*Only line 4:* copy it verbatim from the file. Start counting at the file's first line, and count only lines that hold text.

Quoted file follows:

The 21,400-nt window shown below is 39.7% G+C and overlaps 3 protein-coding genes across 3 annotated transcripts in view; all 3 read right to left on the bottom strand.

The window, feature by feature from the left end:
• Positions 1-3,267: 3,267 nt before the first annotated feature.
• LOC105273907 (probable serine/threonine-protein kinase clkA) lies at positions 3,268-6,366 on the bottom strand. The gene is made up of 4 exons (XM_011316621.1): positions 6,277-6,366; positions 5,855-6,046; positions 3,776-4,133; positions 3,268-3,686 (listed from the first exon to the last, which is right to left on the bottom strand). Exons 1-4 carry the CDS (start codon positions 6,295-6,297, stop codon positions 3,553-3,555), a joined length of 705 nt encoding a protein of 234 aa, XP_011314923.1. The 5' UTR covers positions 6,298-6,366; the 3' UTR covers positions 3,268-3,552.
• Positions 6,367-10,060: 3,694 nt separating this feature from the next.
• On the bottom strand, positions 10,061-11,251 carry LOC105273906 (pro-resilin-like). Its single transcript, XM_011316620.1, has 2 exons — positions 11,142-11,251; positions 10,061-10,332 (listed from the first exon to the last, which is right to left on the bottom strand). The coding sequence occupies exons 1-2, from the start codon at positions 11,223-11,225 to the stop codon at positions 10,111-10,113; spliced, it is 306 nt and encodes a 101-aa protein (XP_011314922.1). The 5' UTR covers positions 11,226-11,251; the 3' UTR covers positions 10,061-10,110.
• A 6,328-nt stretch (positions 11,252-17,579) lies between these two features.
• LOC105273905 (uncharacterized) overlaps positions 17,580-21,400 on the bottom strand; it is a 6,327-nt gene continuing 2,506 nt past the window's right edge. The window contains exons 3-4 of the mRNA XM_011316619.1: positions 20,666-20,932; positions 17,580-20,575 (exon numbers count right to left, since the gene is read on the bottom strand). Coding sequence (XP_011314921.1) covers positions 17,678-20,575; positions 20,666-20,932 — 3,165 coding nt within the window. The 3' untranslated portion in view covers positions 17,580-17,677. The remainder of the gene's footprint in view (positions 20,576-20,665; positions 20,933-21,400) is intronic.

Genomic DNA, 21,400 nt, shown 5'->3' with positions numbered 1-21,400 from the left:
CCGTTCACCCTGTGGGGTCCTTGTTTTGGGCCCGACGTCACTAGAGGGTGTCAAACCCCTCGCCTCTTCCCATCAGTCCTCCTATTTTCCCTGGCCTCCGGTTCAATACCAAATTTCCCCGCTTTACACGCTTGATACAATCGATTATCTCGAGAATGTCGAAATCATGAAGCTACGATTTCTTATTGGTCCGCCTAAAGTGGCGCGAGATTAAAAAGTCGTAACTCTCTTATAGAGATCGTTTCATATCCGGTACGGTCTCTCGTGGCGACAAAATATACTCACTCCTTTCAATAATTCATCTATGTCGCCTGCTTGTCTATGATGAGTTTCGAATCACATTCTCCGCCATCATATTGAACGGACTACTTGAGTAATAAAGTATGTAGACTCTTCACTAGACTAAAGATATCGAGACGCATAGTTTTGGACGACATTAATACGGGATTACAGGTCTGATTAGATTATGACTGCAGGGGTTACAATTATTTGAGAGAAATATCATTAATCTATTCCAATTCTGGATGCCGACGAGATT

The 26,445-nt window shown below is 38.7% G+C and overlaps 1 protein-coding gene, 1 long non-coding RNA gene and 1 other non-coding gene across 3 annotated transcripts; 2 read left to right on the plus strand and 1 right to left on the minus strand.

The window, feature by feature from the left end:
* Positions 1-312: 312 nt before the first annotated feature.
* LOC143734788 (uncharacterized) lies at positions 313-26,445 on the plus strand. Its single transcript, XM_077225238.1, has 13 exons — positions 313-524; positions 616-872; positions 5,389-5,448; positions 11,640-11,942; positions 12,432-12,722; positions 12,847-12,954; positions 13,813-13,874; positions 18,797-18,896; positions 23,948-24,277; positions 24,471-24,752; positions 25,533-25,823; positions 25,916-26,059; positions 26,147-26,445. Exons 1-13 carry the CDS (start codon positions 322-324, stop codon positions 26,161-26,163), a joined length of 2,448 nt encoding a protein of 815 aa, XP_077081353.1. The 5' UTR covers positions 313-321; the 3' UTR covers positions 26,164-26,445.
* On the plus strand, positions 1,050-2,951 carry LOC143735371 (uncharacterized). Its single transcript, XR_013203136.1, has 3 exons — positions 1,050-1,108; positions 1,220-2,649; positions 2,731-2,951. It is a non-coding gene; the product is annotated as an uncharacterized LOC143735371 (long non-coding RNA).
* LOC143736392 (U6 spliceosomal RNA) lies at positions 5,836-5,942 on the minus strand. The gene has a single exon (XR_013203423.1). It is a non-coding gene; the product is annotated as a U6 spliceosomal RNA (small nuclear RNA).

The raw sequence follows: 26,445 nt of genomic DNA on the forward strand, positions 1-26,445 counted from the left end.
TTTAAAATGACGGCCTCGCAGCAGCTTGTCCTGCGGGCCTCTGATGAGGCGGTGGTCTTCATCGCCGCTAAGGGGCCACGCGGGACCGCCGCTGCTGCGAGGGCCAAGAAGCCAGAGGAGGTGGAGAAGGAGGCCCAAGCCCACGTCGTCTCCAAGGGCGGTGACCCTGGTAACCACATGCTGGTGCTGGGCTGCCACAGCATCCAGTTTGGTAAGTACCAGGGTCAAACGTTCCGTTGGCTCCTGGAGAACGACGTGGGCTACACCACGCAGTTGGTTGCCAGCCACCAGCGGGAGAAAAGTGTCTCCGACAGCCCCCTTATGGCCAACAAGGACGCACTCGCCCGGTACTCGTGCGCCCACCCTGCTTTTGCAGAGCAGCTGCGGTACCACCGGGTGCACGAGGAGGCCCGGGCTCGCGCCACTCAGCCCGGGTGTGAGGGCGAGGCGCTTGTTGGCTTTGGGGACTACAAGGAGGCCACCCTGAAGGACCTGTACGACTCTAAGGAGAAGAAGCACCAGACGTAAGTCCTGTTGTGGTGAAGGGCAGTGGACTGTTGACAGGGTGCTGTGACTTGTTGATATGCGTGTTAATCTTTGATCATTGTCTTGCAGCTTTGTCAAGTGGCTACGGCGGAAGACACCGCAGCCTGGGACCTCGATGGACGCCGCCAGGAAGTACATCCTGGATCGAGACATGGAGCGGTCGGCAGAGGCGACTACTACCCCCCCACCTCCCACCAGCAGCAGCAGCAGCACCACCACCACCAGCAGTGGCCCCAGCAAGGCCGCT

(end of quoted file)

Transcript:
• LOC105273907 (probable serine/threonine-protein kinase clkA) lies at positions 3,268-6,366 on the bottom strand. The gene is made up of 4 exons (XM_011316621.1): positions 6,277-6,366; positions 5,855-6,046; positions 3,776-4,133; positions 3,268-3,686 (listed from the first exon to the last, which is right to left on the bottom strand). Exons 1-4 carry the CDS (start codon positions 6,295-6,297, stop codon positions 3,553-3,555), a joined length of 705 nt encoding a protein of 234 aa, XP_011314923.1. The 5' UTR covers positions 6,298-6,366; the 3' UTR covers positions 3,268-3,552.